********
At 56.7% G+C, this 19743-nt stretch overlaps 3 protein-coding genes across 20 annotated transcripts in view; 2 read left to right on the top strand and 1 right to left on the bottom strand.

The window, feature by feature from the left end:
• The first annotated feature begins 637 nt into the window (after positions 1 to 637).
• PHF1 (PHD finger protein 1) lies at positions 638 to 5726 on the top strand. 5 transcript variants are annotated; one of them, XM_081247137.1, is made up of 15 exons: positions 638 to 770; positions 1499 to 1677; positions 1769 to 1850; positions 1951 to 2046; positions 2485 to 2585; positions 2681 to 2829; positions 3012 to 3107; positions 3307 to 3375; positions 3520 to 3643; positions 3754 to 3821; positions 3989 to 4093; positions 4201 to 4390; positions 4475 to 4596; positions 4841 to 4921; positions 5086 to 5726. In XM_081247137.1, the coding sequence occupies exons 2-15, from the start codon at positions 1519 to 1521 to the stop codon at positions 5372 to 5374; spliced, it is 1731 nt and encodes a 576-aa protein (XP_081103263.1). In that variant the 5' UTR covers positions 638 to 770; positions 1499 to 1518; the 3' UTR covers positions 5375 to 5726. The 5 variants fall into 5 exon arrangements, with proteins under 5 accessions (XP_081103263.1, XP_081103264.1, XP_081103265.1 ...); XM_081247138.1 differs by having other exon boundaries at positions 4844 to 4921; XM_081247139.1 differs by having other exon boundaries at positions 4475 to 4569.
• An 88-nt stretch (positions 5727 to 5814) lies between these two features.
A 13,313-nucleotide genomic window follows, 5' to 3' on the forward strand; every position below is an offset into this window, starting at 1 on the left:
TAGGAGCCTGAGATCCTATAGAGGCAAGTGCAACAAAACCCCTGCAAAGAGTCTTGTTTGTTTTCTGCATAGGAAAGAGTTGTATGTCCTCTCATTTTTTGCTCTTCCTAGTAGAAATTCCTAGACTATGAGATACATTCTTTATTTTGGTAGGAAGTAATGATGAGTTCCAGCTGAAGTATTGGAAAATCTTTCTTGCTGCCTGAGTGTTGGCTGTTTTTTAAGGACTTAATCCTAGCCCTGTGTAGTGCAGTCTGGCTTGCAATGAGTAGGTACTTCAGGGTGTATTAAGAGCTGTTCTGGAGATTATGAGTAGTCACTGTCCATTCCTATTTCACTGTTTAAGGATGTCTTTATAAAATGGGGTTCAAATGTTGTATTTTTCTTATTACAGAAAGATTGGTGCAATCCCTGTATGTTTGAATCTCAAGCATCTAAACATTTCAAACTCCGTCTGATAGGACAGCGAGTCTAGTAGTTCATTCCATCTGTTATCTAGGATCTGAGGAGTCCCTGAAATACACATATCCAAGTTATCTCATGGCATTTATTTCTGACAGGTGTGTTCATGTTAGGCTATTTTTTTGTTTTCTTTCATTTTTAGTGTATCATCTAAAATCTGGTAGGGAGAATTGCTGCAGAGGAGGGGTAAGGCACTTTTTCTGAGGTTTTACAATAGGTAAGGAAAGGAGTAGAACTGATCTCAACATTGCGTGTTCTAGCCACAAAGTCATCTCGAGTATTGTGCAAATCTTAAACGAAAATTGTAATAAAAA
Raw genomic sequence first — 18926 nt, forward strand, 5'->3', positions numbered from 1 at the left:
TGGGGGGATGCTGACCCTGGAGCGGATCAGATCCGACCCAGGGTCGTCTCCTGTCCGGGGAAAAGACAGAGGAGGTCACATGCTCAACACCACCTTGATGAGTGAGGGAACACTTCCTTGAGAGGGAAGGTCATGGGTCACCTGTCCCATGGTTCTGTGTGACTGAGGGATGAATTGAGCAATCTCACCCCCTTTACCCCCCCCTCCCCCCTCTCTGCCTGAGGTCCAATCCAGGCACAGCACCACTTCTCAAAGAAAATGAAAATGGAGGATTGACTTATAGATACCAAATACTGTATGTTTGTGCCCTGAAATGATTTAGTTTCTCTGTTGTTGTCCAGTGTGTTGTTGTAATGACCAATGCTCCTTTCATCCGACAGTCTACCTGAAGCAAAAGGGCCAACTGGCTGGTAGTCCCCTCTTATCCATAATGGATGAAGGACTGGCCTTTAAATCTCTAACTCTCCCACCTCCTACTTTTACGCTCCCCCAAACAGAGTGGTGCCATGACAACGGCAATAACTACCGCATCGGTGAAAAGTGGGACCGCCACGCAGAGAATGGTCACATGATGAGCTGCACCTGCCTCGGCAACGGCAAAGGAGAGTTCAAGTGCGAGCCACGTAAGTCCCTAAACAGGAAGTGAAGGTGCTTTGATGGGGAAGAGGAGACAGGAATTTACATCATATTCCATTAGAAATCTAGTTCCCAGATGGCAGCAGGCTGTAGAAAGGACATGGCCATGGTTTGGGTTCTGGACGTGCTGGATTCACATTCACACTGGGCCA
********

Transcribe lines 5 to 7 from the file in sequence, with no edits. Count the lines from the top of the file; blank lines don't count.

• An 88-nt stretch (positions 5727 to 5814) lies between these two features.
A 13,313-nucleotide genomic window follows, 5' to 3' on the forward strand; every position below is an offset into this window, starting at 1 on the left:
TAGGAGCCTGAGATCCTATAGAGGCAAGTGCAACAAAACCCCTGCAAAGAGTCTTGTTTGTTTTCTGCATAGGAAAGAGTTGTATGTCCTCTCATTTTTTGCTCTTCCTAGTAGAAATTCCTAGACTATGAGATACATTCTTTATTTTGGTAGGAAGTAATGATGAGTTCCAGCTGAAGTATTGGAAAATCTTTCTTGCTGCCTGAGTGTTGGCTGTTTTTTAAGGACTTAATCCTAGCCCTGTGTAGTGCAGTCTGGCTTGCAATGAGTAGGTACTTCAGGGTGTATTAAGAGCTGTTCTGGAGATTATGAGTAGTCACTGTCCATTCCTATTTCACTGTTTAAGGATGTCTTTATAAAATGGGGTTCAAATGTTGTATTTTTCTTATTACAGAAAGATTGGTGCAATCCCTGTATGTTTGAATCTCAAGCATCTAAACATTTCAAACTCCGTCTGATAGGACAGCGAGTCTAGTAGTTCATTCCATCTGTTATCTAGGATCTGAGGAGTCCCTGAAATACACATATCCAAGTTATCTCATGGCATTTATTTCTGACAGGTGTGTTCATGTTAGGCTATTTTTTTGTTTTCTTTCATTTTTAGTGTATCATCTAAAATCTGGTAGGGAGAATTGCTGCAGAGGAGGGGTAAGGCACTTTTTCTGAGGTTTTACAATAGGTAAGGAAAGGAGTAGAACTGATCTCAACATTGCGTGTTCTAGCCACAAAGTCATCTCGAGTATTGTGCAAATCTTAAACGAAAATTGTAATAAAAA